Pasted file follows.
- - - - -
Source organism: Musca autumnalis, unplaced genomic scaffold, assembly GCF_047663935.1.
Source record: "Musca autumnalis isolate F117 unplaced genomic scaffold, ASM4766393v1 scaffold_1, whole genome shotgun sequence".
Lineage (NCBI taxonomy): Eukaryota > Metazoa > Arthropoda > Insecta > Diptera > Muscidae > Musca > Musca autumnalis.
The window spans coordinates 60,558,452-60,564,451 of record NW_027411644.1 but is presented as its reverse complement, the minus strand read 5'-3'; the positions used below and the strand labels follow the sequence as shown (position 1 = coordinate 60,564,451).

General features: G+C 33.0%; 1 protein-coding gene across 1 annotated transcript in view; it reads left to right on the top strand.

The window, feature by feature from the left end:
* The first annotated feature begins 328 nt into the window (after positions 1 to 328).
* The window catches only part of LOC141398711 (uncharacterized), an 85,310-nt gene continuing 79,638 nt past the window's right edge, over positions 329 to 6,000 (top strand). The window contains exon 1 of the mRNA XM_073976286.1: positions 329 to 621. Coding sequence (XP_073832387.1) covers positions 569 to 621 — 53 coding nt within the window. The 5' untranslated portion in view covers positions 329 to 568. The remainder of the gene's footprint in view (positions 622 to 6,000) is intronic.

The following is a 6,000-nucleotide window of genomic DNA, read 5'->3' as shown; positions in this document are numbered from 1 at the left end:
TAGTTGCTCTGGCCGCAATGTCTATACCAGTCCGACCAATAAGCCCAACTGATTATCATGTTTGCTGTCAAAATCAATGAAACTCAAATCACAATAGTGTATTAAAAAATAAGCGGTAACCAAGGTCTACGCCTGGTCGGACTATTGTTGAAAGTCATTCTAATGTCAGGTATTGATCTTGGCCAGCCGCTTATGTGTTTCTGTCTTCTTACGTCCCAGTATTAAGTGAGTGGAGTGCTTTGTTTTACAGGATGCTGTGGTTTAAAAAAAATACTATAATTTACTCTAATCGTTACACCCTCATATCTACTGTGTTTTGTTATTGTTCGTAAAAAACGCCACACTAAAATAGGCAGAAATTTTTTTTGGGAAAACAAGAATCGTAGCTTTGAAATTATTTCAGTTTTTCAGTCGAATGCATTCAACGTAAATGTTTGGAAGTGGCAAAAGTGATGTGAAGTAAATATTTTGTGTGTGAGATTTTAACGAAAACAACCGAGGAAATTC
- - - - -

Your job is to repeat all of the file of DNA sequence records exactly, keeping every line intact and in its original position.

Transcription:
Source organism: Musca autumnalis, unplaced genomic scaffold, assembly GCF_047663935.1.
Source record: "Musca autumnalis isolate F117 unplaced genomic scaffold, ASM4766393v1 scaffold_1, whole genome shotgun sequence".
Lineage (NCBI taxonomy): Eukaryota > Metazoa > Arthropoda > Insecta > Diptera > Muscidae > Musca > Musca autumnalis.
The window spans coordinates 60,558,452-60,564,451 of record NW_027411644.1 but is presented as its reverse complement, the minus strand read 5'-3'; the positions used below and the strand labels follow the sequence as shown (position 1 = coordinate 60,564,451).

General features: G+C 33.0%; 1 protein-coding gene across 1 annotated transcript in view; it reads left to right on the top strand.

The window, feature by feature from the left end:
* The first annotated feature begins 328 nt into the window (after positions 1 to 328).
* The window catches only part of LOC141398711 (uncharacterized), an 85,310-nt gene continuing 79,638 nt past the window's right edge, over positions 329 to 6,000 (top strand). The window contains exon 1 of the mRNA XM_073976286.1: positions 329 to 621. Coding sequence (XP_073832387.1) covers positions 569 to 621 — 53 coding nt within the window. The 5' untranslated portion in view covers positions 329 to 568. The remainder of the gene's footprint in view (positions 622 to 6,000) is intronic.

The following is a 6,000-nucleotide window of genomic DNA, read 5'->3' as shown; positions in this document are numbered from 1 at the left end:
TAGTTGCTCTGGCCGCAATGTCTATACCAGTCCGACCAATAAGCCCAACTGATTATCATGTTTGCTGTCAAAATCAATGAAACTCAAATCACAATAGTGTATTAAAAAATAAGCGGTAACCAAGGTCTACGCCTGGTCGGACTATTGTTGAAAGTCATTCTAATGTCAGGTATTGATCTTGGCCAGCCGCTTATGTGTTTCTGTCTTCTTACGTCCCAGTATTAAGTGAGTGGAGTGCTTTGTTTTACAGGATGCTGTGGTTTAAAAAAAATACTATAATTTACTCTAATCGTTACACCCTCATATCTACTGTGTTTTGTTATTGTTCGTAAAAAACGCCACACTAAAATAGGCAGAAATTTTTTTTGGGAAAACAAGAATCGTAGCTTTGAAATTATTTCAGTTTTTCAGTCGAATGCATTCAACGTAAATGTTTGGAAGTGGCAAAAGTGATGTGAAGTAAATATTTTGTGTGTGAGATTTTAACGAAAACAACCGAGGAAATTC